Efficiency is one of the most important power supply characteristics. It determines the thermal and electrical losses in the system, as well as the amount of cooling required. Also, it determines the physical package sizes of both the power supply and the final system. Plus, it determines the system component operating temperatures and the resultant system reliability. These factors contribute to the determination of the total system cost, both hardware and field support. Power-supply data sheets usually include a plot of efficiency versus output current, as shown in Fig. 2-1. This plot shows that efficiency varies with the power supply’s applied voltage as well as the output load current. 

2-1. Typical efficiency plot for a power supply.

Efficiency, reliability, and operating temperature are interrelated. Power-supply data sheets usually include specific airflow and heat-sink requirements. For example, the ambient operating temperature affects the output load current that the power supply can handle reliably. Derating curves for the power supply (Fig. 2-2) indicate its reliable operating current versus temperature. Derating shows how much current the supply can be safely handle if it is operating with natural convection, or 200 LFM and 400 LFM. 

2-2. Typical derating curves for a power supply.

Protecting the Supply

There are several other characteristics that impact power-supply operation. Among these are those employed to protect the supply, which are listed below.

Overcurrent: A failure mode caused by output load current that is greater than specified. It is limited by the maximum current capability of the power supply and controlled by internal protection circuits. It can also damage the power supply in some cases. Short circuits between the power-supply output and ground can create currents within the system that are limited only by the maximum current capability and internal impedance of the power supply. Without limiting, this high current can cause overheating and damage the power supply as well as the load and its interconnects (printed circuit board traces, cables). Therefore, most power supplies should have current limiting (overcurrent protection) that activates if the output current exceeds a specified maximum.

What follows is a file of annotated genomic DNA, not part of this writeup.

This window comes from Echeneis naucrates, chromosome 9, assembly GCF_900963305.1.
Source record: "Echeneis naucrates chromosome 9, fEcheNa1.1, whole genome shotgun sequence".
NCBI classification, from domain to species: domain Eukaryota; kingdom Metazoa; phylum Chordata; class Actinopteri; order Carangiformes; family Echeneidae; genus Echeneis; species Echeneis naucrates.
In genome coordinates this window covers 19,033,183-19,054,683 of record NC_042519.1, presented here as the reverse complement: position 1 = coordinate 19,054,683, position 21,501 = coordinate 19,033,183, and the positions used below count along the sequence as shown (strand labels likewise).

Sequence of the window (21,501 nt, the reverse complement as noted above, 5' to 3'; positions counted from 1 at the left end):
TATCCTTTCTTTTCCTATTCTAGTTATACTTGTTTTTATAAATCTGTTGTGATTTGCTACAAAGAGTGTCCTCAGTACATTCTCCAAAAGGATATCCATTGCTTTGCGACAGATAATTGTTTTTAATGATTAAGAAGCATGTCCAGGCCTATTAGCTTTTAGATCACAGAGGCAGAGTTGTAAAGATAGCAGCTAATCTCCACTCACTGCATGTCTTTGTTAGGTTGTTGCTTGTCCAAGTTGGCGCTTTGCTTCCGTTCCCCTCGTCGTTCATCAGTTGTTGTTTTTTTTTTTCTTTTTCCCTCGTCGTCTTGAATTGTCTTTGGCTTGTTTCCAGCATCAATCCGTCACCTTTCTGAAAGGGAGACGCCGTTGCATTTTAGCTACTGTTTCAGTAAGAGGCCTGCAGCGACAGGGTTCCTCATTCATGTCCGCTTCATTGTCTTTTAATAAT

Overtemperature: A temperature that is above the power supply’s specified value must be prevented or it can cause power-supply failure. Excessive operating temperature can damage a power supply and the circuits connected to it. Therefore, many supplies employ a temperature sensor and associated circuits to disable the supply if its operating temperature exceeds a specific value. In particular, semiconductors used in the supply are vulnerable to temperatures beyond their specified limits. Many supplies include overtemperature protection that turns off the supply if the temperature exceeds the specified limit.

Overvoltage: This failure mode occurs if the output voltage goes above the specified dc value, which can impose excessive dc voltage that damages the load circuits. Typically, electronic system loads can withstand up to 20% overvoltage without incurring any permanent damage. If this is a consideration, select a supply that minimizes this risk. Many supplies include overvoltage protection that turns the supply off if the output voltage exceeds a specified amount. Another approach is a crowbar zener diode that conducts enough current at the overvoltage threshold so that it activates the power-supply current limiting and it shuts down.

Soft Start: Inrush current limitation may be needed when power is first applied or when new boards are hot plugged. Typically, this is achieved by a soft-start circuit that slows the initial rise of current and then allows normal operation. If left untreated, the inrush current can generate a high peak charging current that impacts the output voltage. If this is an important consideration, select a supply with this feature.

Undervoltage Lockout: Known as UVLO, it turns the supply on when it reaches a high enough input voltage and turns off the supply if the input voltage falls below a certain value. This feature is used for supplies operating from utility power as well as battery power. When operated from battery-based power UVLO disables the power supply (as well as the system) if the battery discharges so much that it drops supply’s input voltage too low to permit reliable operation.

Electromagnetic Compatibility (EMC): Involves design techniques that minimize electromagnetic interference (EMI). In switch-mode power supplies, a dc voltage is converted to a chopped or a pulsed waveform. This causes the power supply to generate narrow-band noise (EMI) at the fundamental of the switching frequency and its associated harmonics. To contain the noise, manufacturers must minimize radiated or conducted emissions. 

Power-supply manufacturers minimize EMI radiation by enclosing the supply in a metal box or spray coating the case with a metallic material. Manufacturers also need to pay attention to the internal layout of the supply and the wiring that goes in and out of the supply, which can generate noise.